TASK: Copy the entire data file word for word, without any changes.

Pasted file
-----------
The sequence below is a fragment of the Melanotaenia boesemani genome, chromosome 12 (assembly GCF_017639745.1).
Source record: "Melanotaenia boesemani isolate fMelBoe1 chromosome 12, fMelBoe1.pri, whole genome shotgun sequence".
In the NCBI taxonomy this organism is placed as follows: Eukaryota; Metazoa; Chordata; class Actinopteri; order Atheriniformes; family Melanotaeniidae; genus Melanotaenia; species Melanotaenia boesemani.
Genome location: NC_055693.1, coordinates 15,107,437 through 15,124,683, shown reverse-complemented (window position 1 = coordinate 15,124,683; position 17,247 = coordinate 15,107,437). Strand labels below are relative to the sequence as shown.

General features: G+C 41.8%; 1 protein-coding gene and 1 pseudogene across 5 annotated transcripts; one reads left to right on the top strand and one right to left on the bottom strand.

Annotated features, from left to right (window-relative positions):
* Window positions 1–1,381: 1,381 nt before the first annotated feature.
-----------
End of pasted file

The sequence below is a fragment of the Melanotaenia boesemani genome, chromosome 12 (assembly GCF_017639745.1).
Source record: "Melanotaenia boesemani isolate fMelBoe1 chromosome 12, fMelBoe1.pri, whole genome shotgun sequence".
In the NCBI taxonomy this organism is placed as follows: Eukaryota; Metazoa; Chordata; class Actinopteri; order Atheriniformes; family Melanotaeniidae; genus Melanotaenia; species Melanotaenia boesemani.
Genome location: NC_055693.1, coordinates 15,107,437 through 15,124,683, shown reverse-complemented (window position 1 = coordinate 15,124,683; position 17,247 = coordinate 15,107,437). Strand labels below are relative to the sequence as shown.

General features: G+C 41.8%; 1 protein-coding gene and 1 pseudogene across 5 annotated transcripts; one reads left to right on the top strand and one right to left on the bottom strand.

Annotated features, from left to right (window-relative positions):
* Window positions 1–1,381: 1,381 nt before the first annotated feature.